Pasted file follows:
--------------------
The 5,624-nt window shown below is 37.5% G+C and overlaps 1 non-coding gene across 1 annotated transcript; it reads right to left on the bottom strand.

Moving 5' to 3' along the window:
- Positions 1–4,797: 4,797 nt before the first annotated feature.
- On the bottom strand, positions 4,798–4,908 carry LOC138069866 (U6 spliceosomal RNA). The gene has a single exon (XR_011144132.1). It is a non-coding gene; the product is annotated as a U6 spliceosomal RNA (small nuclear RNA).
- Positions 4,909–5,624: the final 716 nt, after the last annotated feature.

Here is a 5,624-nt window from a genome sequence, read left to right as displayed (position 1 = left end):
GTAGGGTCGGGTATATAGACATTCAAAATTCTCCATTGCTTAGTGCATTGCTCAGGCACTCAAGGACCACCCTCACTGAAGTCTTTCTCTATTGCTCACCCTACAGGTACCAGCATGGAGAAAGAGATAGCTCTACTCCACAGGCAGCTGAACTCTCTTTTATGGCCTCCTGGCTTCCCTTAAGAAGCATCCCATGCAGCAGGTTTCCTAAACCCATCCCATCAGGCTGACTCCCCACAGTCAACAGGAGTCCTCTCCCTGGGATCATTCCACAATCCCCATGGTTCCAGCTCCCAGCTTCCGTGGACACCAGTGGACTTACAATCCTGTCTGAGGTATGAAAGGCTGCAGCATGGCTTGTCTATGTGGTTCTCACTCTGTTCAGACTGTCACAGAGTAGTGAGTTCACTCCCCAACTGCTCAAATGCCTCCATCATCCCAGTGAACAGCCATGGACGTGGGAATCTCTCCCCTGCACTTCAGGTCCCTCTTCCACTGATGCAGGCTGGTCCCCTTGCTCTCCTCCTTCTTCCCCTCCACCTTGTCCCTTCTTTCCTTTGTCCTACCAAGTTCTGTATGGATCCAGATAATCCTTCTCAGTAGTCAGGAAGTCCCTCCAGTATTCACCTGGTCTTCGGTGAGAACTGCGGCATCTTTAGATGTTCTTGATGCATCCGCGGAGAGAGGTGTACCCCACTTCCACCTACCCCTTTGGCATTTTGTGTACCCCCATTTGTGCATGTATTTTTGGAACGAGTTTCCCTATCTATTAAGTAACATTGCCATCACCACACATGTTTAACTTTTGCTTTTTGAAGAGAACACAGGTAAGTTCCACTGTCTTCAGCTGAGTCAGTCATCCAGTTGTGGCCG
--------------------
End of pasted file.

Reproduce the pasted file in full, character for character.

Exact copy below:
The 5,624-nt window shown below is 37.5% G+C and overlaps 1 non-coding gene across 1 annotated transcript; it reads right to left on the bottom strand.

Moving 5' to 3' along the window:
- Positions 1–4,797: 4,797 nt before the first annotated feature.
- On the bottom strand, positions 4,798–4,908 carry LOC138069866 (U6 spliceosomal RNA). The gene has a single exon (XR_011144132.1). It is a non-coding gene; the product is annotated as a U6 spliceosomal RNA (small nuclear RNA).
- Positions 4,909–5,624: the final 716 nt, after the last annotated feature.

Here is a 5,624-nt window from a genome sequence, read left to right as displayed (position 1 = left end):
GTAGGGTCGGGTATATAGACATTCAAAATTCTCCATTGCTTAGTGCATTGCTCAGGCACTCAAGGACCACCCTCACTGAAGTCTTTCTCTATTGCTCACCCTACAGGTACCAGCATGGAGAAAGAGATAGCTCTACTCCACAGGCAGCTGAACTCTCTTTTATGGCCTCCTGGCTTCCCTTAAGAAGCATCCCATGCAGCAGGTTTCCTAAACCCATCCCATCAGGCTGACTCCCCACAGTCAACAGGAGTCCTCTCCCTGGGATCATTCCACAATCCCCATGGTTCCAGCTCCCAGCTTCCGTGGACACCAGTGGACTTACAATCCTGTCTGAGGTATGAAAGGCTGCAGCATGGCTTGTCTATGTGGTTCTCACTCTGTTCAGACTGTCACAGAGTAGTGAGTTCACTCCCCAACTGCTCAAATGCCTCCATCATCCCAGTGAACAGCCATGGACGTGGGAATCTCTCCCCTGCACTTCAGGTCCCTCTTCCACTGATGCAGGCTGGTCCCCTTGCTCTCCTCCTTCTTCCCCTCCACCTTGTCCCTTCTTTCCTTTGTCCTACCAAGTTCTGTATGGATCCAGATAATCCTTCTCAGTAGTCAGGAAGTCCCTCCAGTATTCACCTGGTCTTCGGTGAGAACTGCGGCATCTTTAGATGTTCTTGATGCATCCGCGGAGAGAGGTGTACCCCACTTCCACCTACCCCTTTGGCATTTTGTGTACCCCCATTTGTGCATGTATTTTTGGAACGAGTTTCCCTATCTATTAAGTAACATTGCCATCACCACACATGTTTAACTTTTGCTTTTTGAAGAGAACACAGGTAAGTTCCACTGTCTTCAGCTGAGTCAGTCATCCAGTTGTGGCCG